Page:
In Canadian culture, certain harmful narratives exist around sexual violence that lead to victims/survivors often being blamed for experiencing violence. Questions like, “What were you wearing?” “Why were you drinking?” or comments like, “They would never do that, they’re a good person,” “You just regret that you had sex with them” all put the blame on the victim/survivor and not on the perpetrator. Sexual violence is never the fault of the victim/survivor.
Sexual violence is any form of sexualized behavior that occurs without consent. This includes sexual assault (unwanted sexual touching), as well as non-physical violence such as street harassment (ie. “cat-calling”), stalking, non-consensual sharing of sexual images (ie. “revenge porn”), and sexual harassment.
The laws on consent in Canada are good and relatively thorough. Sections 265(3) and 273.1(2) of the Criminal Code of Canada are our main reference points for the legal definition of consent. In simple terms, they require that sexual consent be voluntary, informed, and continuous. Specifically, they say that consent can’t be obtained by force, threat, fraud, or by the abuse of authority. It also doesn’t count as consent when someone is underage, incapacitated, or changes their mind part way through the encounter. Find more information on sexual assault and the legal system here.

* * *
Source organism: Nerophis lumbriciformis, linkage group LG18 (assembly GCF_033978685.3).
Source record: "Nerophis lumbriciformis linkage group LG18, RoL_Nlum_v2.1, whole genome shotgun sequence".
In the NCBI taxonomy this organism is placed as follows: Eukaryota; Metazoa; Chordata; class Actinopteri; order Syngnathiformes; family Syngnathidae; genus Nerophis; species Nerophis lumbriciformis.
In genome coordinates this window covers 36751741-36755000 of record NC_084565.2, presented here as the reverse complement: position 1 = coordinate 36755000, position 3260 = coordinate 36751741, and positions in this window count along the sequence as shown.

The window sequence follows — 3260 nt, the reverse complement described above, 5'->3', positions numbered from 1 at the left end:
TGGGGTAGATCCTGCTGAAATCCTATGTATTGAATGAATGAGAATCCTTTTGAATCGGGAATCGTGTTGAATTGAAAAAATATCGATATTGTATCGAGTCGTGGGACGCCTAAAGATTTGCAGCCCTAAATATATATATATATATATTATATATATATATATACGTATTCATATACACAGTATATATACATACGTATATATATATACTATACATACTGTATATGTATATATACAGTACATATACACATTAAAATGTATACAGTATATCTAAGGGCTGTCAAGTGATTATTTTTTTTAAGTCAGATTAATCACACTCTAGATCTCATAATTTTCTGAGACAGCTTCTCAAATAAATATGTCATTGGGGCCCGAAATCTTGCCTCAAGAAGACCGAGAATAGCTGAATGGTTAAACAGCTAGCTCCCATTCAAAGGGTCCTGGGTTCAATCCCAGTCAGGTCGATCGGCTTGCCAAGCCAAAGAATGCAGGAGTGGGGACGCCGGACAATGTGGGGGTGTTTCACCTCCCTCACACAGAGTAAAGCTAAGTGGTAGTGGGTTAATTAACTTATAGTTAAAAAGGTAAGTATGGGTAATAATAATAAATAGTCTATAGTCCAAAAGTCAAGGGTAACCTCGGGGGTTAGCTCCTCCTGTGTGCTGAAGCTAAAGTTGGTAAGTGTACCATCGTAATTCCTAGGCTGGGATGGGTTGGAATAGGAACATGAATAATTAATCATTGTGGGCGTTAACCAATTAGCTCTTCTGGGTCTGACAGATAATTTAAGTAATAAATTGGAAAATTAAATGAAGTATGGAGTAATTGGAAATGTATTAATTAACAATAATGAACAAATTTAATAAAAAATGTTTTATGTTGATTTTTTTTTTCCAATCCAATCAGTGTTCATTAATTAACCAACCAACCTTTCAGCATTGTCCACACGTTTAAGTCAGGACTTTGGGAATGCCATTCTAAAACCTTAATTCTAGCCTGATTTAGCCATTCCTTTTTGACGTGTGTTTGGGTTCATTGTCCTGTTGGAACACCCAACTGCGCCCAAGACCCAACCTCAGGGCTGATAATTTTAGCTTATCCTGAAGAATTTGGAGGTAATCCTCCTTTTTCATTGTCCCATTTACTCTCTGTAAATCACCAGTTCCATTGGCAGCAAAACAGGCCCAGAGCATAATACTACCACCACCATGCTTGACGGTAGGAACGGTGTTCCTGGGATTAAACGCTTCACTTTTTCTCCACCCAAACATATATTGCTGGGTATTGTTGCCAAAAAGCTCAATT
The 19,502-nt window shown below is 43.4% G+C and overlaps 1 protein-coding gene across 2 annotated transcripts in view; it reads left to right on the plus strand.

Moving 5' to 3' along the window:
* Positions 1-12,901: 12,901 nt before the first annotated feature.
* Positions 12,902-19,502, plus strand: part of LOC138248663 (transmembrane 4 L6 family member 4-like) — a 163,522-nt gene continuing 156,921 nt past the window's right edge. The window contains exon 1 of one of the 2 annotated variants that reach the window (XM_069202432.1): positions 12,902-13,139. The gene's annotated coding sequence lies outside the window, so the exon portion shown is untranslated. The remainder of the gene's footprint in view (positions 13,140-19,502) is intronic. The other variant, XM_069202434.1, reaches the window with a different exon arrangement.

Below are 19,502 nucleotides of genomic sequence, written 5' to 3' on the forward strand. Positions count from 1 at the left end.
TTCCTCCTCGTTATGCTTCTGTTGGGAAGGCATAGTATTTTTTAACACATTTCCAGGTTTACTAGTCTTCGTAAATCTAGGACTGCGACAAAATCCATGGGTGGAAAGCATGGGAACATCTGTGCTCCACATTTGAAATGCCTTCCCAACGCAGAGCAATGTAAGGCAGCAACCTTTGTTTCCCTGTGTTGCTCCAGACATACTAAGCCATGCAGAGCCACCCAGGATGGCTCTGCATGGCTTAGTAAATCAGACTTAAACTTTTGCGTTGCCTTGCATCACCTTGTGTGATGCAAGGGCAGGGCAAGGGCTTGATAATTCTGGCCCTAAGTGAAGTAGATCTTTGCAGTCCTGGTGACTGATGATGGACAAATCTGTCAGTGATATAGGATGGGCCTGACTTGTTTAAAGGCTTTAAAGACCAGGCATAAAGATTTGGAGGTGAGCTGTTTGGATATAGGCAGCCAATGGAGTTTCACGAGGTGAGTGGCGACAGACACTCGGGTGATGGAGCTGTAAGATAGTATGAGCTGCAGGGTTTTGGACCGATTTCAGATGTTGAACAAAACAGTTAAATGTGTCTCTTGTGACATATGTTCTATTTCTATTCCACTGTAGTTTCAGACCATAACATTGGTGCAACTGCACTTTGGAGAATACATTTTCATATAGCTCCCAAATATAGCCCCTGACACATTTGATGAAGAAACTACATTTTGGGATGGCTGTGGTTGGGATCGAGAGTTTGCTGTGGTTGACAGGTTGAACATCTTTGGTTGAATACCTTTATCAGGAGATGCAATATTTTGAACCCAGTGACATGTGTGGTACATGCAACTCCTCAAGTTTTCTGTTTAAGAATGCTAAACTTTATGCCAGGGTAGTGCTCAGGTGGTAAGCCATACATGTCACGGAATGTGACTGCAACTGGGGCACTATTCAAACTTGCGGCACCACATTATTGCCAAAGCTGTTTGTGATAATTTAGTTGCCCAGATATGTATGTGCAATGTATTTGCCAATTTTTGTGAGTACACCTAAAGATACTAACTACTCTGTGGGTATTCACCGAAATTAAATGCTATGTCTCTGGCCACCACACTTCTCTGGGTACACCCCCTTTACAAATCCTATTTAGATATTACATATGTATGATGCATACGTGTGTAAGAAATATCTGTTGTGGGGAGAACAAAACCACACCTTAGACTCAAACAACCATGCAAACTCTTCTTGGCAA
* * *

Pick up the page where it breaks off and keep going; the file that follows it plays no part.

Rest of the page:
If you or someone you know has experienced sexual violence, please reach out and speak to someone who can offer information, referrals and support. View our support page for more information.